Faded black and white photo of a federation house with a woman and child standing in its front yard, with bushes on each side.

Chinese leaders to seek protection for Ballarat’s Victory House as council rejects heritage advice

Leaders of Ballarat’s Chinese community say they will continue to fight to protect a house significant to Chinese and Ballarat history after a council vote opened the path for its demolition.

Chinese Australian Cultural Society Ballarat president Charles Zhang says he will seek an interim protection order from Heritage Victoria for the site known as Victory House in the suburb of Canadian.

“We won’t let this go. This is very important to us,” he said.

“We will find a solution to save this house.”

Victory House, named after the 1902 Melbourne Cup winner The Victory, was built in 1906 near goldmines and was home to a family of Chinese goldmine manager James Wong Chung.

The Chung family lived in the Geelong Road home until 2008, when it was sold.

The Chung family. (Supplied)

The home was widely known as a welcoming place that hosted large gatherings of Chinese people to celebrate culture and heritage.

It is recognized for its strong links to Ballarat’s goldrush history and Chinese history in Ballarat.

But four Ballarat councilors believe it is not significant enough to warrant protection in a city where countless old homes could be argued to have historical and social significance.

A historic photo in black in white of a man sitting on a chair.
James Wong Chung was the manager of Chinese mine You Sing. (Supplied)

Their vote, four against three, at a planning meeting on Wednesday night, defeated a council officer’s recommendation to seek interim and permanent heritage protection for the site.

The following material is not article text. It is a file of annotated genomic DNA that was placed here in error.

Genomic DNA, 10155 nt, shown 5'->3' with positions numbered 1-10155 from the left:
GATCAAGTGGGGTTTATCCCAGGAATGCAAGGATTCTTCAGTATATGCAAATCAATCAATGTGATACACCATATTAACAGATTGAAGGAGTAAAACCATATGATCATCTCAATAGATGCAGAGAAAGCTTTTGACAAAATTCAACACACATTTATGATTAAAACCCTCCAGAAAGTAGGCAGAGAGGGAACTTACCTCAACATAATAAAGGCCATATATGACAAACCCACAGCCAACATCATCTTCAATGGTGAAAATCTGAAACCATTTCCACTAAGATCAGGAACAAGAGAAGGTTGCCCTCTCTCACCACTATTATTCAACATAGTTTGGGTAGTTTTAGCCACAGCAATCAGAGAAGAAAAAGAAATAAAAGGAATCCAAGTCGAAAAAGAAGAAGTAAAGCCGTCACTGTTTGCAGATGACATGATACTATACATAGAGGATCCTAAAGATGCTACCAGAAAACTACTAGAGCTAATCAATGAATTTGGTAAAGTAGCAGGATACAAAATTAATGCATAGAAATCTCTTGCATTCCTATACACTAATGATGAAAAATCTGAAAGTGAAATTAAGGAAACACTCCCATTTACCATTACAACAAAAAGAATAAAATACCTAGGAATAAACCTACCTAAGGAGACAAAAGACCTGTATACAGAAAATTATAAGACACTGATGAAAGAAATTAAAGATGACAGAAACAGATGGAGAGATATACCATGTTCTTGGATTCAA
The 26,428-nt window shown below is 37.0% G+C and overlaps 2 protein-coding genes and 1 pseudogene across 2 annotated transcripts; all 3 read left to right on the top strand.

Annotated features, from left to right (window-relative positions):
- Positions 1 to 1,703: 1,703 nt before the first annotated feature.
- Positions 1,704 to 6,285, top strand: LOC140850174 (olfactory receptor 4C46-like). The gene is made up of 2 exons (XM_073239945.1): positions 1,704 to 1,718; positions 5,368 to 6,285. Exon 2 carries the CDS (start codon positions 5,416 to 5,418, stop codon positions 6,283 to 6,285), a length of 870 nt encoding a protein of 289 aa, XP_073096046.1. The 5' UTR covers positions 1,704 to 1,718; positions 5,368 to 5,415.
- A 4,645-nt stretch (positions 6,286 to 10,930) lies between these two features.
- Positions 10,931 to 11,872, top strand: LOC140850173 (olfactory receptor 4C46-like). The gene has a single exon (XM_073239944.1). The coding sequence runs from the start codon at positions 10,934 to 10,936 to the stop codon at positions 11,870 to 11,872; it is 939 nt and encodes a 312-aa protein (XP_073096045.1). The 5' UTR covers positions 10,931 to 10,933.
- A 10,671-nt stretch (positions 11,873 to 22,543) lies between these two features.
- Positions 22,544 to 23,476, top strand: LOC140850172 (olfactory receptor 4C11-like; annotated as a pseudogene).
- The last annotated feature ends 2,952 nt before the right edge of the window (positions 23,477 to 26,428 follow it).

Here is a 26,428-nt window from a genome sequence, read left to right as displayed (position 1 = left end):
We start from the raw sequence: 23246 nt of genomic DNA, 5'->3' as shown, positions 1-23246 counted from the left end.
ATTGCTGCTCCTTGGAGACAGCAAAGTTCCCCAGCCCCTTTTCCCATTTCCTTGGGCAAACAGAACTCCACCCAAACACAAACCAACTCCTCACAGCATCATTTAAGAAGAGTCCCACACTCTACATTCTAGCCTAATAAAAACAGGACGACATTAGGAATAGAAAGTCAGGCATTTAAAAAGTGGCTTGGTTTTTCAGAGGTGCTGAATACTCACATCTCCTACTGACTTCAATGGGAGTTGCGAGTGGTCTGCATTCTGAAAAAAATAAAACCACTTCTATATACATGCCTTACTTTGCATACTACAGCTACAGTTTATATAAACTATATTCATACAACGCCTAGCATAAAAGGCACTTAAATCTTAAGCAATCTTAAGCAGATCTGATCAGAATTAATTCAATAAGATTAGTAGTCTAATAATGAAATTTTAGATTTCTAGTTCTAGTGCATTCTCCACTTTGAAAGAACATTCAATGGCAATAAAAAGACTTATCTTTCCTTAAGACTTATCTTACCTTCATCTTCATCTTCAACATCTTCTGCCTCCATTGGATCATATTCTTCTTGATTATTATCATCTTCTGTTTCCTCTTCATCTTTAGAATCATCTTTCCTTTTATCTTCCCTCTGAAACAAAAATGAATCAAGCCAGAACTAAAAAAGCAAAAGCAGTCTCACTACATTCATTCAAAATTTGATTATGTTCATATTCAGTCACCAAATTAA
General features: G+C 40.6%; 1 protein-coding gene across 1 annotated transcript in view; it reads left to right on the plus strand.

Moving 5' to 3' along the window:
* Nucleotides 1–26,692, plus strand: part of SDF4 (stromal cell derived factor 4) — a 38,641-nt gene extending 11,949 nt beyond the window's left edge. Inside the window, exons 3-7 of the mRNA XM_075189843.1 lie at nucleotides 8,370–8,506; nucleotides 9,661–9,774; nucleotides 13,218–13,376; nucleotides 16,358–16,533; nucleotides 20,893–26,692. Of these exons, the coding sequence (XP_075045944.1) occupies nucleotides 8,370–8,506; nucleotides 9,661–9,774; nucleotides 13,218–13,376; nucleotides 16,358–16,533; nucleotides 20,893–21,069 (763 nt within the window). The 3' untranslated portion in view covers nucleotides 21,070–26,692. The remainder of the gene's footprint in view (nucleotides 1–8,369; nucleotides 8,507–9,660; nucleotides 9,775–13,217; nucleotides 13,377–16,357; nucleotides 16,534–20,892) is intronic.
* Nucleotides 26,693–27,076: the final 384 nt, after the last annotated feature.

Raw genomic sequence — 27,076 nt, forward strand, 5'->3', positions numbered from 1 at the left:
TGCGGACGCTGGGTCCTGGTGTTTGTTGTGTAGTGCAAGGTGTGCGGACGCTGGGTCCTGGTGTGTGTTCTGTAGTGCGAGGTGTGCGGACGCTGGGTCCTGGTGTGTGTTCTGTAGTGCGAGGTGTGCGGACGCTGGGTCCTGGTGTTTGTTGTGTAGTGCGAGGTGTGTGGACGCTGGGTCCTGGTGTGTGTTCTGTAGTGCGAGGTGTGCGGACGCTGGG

Landowners want to demolish Victory House and other outbuildings sites to construct four new dwellings.

Not worth protecting

Councilor Mark Harris led the vote against protection, and told the ABC council must draw a line on interference with privately owned property and this house did not make the cut to be saved.

A weatherboard home in a big grassy yard with the blue sky and clouds.
Four Ballarat councilors have voted against protecting the house.(ABC News: Lexie Jeuniewic)

“It is not a good example of that turn of the century federation house. And, in and of itself, I didn’t think it had the merit to preserve it,” he said.

“At some stage, you ask the question, how much do the owners have rights on it?

“Can any house fall victim to the fact council may decide it to be preserved for historical values ​​they might not have known about?”

The City of Ballarat received a request to demolish the home and outbuildings on July 7 this year.

The land is currently not subject to precinct or heritage controls under the planning scheme.

Heritage consultant Robyn Ballinger prepared a report on the history of the site upon council request.

Dr Ballinger determined it was of local significance.

‘Very bad decision for Ballarat’

Ballarat historian Anne Beggs-Sunter said it was a “bad look” and “very concerning” for councilors to vote against the advice of heritage and planning experts.

“If the council is not seeking heritage protection, there is nothing to stop the demolition of the buildings on the site,” she said.

“It is a very bad decision for Ballarat, particularly with this heritage push to get world listing for the Goldfields.

“Here is a site that is so rich in its association with the very early goldrush in the Canadian area, and the association with the Chinese is so important.”

An old black and white photo of a house.
Victory House in Ballarat is considered a significant part of Chinese history in Ballarat. (Supplied)

City of Ballarat’s heritage advisor told the statutory planning department they would not support the demolition of the home.

The council’s Development and Growth director Natalie Robertson has already written to the Planning Minister Lizzie Blandthorn advising of plans to seek interim heritage protection.

Heritage Victoria can put an interim protection order on a place that is under threat if it is likely to be of state heritage significance and there is an immediate threat to it.